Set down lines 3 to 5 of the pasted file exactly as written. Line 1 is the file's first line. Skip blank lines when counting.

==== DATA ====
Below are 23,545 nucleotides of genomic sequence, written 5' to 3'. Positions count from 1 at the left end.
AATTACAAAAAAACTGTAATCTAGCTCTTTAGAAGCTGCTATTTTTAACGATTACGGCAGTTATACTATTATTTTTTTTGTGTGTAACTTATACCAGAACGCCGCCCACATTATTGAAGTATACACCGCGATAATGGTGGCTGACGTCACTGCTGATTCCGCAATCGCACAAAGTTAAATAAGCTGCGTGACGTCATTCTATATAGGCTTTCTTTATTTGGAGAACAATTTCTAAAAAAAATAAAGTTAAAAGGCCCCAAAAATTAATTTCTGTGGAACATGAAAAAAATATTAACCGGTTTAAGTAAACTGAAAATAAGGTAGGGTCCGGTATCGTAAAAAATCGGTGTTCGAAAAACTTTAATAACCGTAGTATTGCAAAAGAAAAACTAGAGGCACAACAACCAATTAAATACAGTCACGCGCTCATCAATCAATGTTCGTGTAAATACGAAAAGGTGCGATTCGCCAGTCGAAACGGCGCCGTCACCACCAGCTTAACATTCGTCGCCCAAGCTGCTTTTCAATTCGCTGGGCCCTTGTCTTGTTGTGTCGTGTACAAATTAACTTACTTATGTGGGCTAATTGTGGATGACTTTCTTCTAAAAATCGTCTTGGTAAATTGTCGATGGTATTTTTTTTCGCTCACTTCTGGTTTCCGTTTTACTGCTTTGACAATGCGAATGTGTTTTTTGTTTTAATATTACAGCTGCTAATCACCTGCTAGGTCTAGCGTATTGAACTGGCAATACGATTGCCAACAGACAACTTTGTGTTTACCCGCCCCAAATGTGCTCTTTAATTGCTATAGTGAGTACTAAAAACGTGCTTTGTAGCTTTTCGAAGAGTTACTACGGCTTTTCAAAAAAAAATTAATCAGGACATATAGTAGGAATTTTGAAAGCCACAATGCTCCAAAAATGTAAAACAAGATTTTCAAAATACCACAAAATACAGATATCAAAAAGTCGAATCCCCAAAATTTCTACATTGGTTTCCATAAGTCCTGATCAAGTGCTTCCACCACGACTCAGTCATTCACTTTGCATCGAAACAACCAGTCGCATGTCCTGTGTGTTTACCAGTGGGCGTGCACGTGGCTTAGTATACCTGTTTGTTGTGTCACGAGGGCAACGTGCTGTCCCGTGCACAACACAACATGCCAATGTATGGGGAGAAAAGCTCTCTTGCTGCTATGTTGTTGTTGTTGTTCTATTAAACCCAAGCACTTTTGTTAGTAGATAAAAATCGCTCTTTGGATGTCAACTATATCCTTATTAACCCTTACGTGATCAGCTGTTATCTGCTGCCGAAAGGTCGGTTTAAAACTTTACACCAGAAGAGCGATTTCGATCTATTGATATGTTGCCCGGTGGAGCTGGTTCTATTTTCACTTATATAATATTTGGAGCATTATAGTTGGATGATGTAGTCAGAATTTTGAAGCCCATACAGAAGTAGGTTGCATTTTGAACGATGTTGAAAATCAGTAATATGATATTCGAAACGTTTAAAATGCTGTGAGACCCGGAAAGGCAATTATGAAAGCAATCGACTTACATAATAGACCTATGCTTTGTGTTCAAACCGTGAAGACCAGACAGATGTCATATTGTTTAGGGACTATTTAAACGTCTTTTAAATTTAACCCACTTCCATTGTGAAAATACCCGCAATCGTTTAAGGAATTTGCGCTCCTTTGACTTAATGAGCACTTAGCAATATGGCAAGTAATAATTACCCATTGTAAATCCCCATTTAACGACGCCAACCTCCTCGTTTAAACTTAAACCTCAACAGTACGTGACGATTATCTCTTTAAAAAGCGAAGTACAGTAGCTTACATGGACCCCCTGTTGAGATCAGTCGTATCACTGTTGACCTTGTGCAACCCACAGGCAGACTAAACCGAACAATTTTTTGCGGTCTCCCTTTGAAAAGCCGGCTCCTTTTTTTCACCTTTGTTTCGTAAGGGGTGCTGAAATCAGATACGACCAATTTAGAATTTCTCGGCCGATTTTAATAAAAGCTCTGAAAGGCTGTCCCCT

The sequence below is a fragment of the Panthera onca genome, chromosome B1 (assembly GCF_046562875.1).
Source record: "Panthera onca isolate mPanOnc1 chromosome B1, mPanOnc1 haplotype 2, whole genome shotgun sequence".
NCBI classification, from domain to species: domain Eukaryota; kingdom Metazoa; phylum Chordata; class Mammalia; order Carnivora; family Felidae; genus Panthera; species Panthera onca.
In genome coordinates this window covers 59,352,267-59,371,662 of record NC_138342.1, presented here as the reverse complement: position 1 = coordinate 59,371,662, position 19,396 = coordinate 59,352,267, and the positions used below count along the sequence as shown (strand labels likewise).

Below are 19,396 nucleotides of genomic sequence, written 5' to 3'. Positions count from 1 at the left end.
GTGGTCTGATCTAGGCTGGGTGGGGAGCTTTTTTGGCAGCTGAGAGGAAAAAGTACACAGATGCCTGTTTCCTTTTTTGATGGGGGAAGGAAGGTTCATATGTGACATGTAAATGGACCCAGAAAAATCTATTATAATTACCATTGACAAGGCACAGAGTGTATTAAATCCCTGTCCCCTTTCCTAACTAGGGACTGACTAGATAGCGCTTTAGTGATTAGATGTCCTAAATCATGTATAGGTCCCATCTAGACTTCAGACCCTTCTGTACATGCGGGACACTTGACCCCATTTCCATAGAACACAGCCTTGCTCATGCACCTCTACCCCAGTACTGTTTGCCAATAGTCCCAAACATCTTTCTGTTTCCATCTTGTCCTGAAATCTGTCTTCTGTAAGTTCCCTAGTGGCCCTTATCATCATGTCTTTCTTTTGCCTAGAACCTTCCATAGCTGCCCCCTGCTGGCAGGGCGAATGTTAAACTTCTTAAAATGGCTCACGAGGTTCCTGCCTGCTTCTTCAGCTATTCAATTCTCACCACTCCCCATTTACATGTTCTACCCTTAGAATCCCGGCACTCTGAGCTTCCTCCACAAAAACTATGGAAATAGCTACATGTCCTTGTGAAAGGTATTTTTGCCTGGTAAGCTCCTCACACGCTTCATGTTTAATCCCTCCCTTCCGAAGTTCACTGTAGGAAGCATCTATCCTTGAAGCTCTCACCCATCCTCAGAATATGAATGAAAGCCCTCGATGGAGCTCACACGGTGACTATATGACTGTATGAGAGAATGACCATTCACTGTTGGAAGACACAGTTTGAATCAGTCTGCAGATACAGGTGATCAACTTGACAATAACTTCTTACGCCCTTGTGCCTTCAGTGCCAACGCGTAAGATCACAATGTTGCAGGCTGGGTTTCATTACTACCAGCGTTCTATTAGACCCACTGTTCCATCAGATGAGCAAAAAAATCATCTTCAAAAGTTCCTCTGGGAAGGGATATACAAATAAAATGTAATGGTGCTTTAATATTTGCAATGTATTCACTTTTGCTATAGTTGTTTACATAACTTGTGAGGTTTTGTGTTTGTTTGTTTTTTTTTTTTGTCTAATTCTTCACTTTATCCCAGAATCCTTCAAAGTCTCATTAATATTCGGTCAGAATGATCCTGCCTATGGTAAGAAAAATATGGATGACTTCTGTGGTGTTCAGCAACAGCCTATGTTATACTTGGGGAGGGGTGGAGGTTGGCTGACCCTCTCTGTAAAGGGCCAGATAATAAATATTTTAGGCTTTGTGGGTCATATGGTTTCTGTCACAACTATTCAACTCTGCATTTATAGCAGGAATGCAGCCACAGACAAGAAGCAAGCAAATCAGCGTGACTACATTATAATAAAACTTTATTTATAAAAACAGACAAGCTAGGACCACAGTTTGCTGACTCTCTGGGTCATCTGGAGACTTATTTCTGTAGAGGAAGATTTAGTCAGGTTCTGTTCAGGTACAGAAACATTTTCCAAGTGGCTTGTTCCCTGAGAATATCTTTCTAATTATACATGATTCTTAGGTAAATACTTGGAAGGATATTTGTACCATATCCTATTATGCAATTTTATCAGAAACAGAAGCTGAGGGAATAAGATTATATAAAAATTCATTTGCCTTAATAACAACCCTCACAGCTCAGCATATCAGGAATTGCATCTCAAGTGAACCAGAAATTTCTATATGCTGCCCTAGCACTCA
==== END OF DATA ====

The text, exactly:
The sequence below is a fragment of the Panthera onca genome, chromosome B1 (assembly GCF_046562875.1).
Source record: "Panthera onca isolate mPanOnc1 chromosome B1, mPanOnc1 haplotype 2, whole genome shotgun sequence".
NCBI classification, from domain to species: domain Eukaryota; kingdom Metazoa; phylum Chordata; class Mammalia; order Carnivora; family Felidae; genus Panthera; species Panthera onca.